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Euphausia tenera Hansen, 1905

Etymology: Euphausia - brightly shining; tenera - delicate

Eye: The eye is round and medium in size (E. tenera eye & rostrum). The eye diameter : carapace length is about 0.18.

Peduncle of 1st Antenna: In the male, the anterior dorsal edge of the 1st segment is raised and rounded, but not extending forward over the 2nd segment as a lappet; in the female, the raised dorsal part is slightly higher than in the male, terminating anteriorly at an acute, rather than blunted angle, but still not extending forward over the 2nd segment. In the male, the 2nd segment ends dorsally as a thin, narrow lobe which overlaps 1/4 of the 3rd segment. In the female, this lobe is shorter and more acute distally. The 3rd segment bears no keel (E. tenera,) (E. tenera dorsal head).

Rostrum: This is short, with the frontal plate obliquely triangular, rarely reaching to the anterior limit of the eye (E. tenera eye & rostrum).

Carapace: The gastric dome is low, not angularly humped. There is a single lateral denticle (E. tenera carapace denticle).

Abdomen: The dorsal posterior edge of the 3rd segment extends as a rounded cover over a short portion of the 4th segment (E. tenera).

Length: Adults are 7-9 mm.

Petasma: The trunk of the terminal process is nearly straight, with the curved distal part ending acutely. The proximal process has a thick curved base and a slender distal half, ending in a four-tooth comb. Opposite this comb is a longer curved process or hook, at the base of which, on the concave margin, is a small process or spine. The lateral process bears an acute secondary tooth on the convex margin of the curving hook-like end (E. tenera petasma).

Thelycum: Described by Guglielmo and Costanzo, 1978.

Comments: The short rostrum, low gastric dome, and rounded or slightly angular dorsal-distal end to the 1st segment of the antennular peduncle are characteristic, distinguishing E. tenera from other Euphausia species which have only medium-sized eyes (i.e. the "E. gibba group"). Also, there is no dorsal spine on the 3rd abdominal segment.

ECOLOGY
E. tenera is an important food source for whales and fish.

HORIZONTAL DISTRIBUTION
E. tenera is a tropical species occurring in all the ocean basins, but it also extends into subtropical parts of the western North Pacific, western North Atlantic, and eastern South Atlantic (E. tenera distribution).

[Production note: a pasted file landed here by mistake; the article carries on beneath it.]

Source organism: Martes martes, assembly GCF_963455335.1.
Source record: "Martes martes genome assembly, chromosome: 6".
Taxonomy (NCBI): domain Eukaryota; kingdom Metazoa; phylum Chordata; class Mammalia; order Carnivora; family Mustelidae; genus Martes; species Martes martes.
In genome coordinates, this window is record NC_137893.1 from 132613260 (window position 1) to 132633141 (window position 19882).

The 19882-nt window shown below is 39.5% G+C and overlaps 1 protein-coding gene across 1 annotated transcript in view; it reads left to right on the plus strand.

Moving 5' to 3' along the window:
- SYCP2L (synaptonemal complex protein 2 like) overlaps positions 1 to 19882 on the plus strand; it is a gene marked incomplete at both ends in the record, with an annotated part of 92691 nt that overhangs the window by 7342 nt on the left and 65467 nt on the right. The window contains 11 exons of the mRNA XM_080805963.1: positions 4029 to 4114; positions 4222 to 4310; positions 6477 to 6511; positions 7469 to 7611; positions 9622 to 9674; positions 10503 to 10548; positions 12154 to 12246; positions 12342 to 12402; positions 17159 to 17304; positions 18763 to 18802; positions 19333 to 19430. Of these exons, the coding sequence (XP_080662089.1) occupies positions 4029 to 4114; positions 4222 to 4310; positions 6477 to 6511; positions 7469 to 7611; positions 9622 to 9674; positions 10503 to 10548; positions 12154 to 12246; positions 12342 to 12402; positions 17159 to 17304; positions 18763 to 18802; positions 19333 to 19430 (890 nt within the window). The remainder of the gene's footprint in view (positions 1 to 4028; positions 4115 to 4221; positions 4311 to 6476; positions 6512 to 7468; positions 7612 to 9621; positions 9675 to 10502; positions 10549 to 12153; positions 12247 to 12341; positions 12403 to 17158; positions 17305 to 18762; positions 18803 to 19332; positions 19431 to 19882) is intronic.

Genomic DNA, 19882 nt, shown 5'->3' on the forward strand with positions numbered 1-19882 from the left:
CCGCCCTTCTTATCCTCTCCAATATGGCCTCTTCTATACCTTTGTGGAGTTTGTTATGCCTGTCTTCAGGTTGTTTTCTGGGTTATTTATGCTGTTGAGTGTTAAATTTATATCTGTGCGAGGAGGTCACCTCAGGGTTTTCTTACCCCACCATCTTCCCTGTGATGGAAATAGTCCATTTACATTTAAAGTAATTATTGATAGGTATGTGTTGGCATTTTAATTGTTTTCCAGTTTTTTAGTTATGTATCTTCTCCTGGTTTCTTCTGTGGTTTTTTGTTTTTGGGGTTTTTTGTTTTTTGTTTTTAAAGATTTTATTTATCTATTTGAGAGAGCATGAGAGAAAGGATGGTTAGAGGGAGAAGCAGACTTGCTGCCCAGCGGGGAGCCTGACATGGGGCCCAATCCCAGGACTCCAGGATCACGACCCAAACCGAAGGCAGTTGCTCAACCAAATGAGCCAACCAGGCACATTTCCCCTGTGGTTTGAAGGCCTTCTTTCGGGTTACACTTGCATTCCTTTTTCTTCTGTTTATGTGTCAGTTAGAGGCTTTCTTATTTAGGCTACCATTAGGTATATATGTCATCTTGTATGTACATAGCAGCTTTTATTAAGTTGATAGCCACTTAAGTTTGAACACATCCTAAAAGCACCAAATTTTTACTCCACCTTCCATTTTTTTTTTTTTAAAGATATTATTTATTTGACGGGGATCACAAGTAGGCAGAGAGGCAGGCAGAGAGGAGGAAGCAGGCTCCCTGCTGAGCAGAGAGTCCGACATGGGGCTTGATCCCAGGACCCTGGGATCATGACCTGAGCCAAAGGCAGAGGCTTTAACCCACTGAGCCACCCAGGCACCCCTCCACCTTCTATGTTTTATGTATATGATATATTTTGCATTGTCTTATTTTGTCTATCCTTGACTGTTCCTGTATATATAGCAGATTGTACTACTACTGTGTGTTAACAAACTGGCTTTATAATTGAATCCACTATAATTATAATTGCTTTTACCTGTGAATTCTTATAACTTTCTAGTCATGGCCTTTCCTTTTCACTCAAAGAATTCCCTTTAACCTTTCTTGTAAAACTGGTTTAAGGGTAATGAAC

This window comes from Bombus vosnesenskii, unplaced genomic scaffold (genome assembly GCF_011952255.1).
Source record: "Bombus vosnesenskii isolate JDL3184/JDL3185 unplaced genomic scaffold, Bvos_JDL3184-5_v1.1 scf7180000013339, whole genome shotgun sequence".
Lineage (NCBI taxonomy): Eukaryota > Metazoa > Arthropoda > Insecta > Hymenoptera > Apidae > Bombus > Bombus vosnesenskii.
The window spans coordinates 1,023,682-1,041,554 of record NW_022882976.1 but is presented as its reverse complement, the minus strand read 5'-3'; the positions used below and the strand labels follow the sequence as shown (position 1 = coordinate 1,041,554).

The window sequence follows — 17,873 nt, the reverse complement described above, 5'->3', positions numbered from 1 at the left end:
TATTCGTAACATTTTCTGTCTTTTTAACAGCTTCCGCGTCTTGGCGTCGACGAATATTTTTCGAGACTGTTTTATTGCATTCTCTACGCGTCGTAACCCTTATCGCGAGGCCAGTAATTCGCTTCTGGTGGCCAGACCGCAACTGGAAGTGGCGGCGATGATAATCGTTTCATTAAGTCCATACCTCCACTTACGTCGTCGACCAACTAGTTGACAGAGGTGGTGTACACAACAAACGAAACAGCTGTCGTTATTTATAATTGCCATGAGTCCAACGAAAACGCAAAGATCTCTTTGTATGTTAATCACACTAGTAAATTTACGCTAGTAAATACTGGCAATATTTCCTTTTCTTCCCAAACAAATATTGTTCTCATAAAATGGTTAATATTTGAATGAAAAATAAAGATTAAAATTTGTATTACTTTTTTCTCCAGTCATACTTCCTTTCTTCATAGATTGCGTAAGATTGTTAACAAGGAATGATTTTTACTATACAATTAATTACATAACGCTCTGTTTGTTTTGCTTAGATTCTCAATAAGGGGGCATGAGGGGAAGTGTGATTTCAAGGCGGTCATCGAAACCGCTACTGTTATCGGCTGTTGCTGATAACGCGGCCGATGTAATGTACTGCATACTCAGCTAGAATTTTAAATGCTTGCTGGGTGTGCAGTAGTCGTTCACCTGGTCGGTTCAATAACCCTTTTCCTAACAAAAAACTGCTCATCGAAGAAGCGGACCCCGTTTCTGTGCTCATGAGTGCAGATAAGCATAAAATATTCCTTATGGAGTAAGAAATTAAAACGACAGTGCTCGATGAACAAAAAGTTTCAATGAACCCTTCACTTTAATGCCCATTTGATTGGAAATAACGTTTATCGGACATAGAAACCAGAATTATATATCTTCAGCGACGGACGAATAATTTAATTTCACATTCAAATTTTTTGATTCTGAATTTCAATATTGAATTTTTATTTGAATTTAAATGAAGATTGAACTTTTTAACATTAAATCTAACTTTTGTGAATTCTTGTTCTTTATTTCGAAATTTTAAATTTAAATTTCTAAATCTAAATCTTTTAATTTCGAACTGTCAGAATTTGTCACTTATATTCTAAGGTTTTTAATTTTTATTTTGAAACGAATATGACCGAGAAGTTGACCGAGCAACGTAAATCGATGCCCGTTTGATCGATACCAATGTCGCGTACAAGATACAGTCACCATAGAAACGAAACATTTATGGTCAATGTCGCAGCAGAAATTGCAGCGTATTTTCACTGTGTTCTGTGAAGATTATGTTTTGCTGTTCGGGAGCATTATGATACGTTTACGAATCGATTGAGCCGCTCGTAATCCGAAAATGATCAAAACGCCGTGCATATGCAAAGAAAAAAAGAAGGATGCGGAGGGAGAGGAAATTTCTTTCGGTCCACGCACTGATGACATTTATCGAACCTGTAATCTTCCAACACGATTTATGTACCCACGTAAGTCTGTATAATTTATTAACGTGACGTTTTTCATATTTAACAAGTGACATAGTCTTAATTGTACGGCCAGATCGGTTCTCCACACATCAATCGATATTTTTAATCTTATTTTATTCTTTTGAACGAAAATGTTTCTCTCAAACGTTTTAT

VERTICAL DISTRIBUTION
Most adults are below 150 m in the daytime, down to at least 300 m. At night they are above 140 m, mostly near 50-75 m.

LARVAE
See the development summary (E. tenera Table) for the stage descriptors and length in stage.

Metanauplius - (1 stage) (E. tenera A)

Carapace:
Shape - The frontal hood is relatively narrow with flatened anterior margin.
Marginal spines - There are two pairs of spines on the anterior margin.
Dorsal crest - There is a pointed crest without spines.

Calyptopis 2-3 (3 stages) (E. tenera B)

Carapace:
Shape - The frontal hood curves down around the eyes. The posterior margin is pointed and there is an angular projection below the eye.
Marginal spines - absent
Postero-dorsal spine - absent
Lateral denticles - A pair of denticles is present in C3.

Telson:
Postero-lateral spines - PL3 is longer than PL2.

Furcilia - (5 stages) (E. tenera C), (E. tenera D), (E. tenera E)

Eye: The eye is distinctive. The faceted area is nearly rectangular. The lower portion is larger than the upper and has a larger, darker pigmented area.

Carapace:
Frontal plate / rostrum - The frontal plate is truncate in early furcilia and becomes triangular by F5, there is a small rostral spine.
Marginal spines - absent
Postero-dorsal spines - absent
Lateral denticles - A pair of denticles is present.
Dorsal keel - A small keel is present.

Thoracic legs: There is sequential development without elongate leg (s).

Abdomen:
Mid-dorsal spines - absent

Pleopods: The common developmental pathway is 1' - 1"4' - 5".

Telson:
Postero-lateral spines - PL3 is longer than PL2.
Lateral spines - One pair of lateral spines is present.

Comments: The distinctive eye is characteristic of the species in the furcilia phase. It is almost the opposite of the eye of E. hemigibba in which the upper portion is both larger and more heavily pigmented.

Development
(E. tenera Table), development summary for the stage descriptors and length in stage.

Pictures
E. tenera, selected stages
E. tenera A [metanauplius]
E. tenera B [calyptopis 2-3]
E. tenera C [furcilia 1-2]
E. tenera D [furcilia 3-4]
E. tenera E [furcilia 5]
key to larval illustrations

Euphausia tenera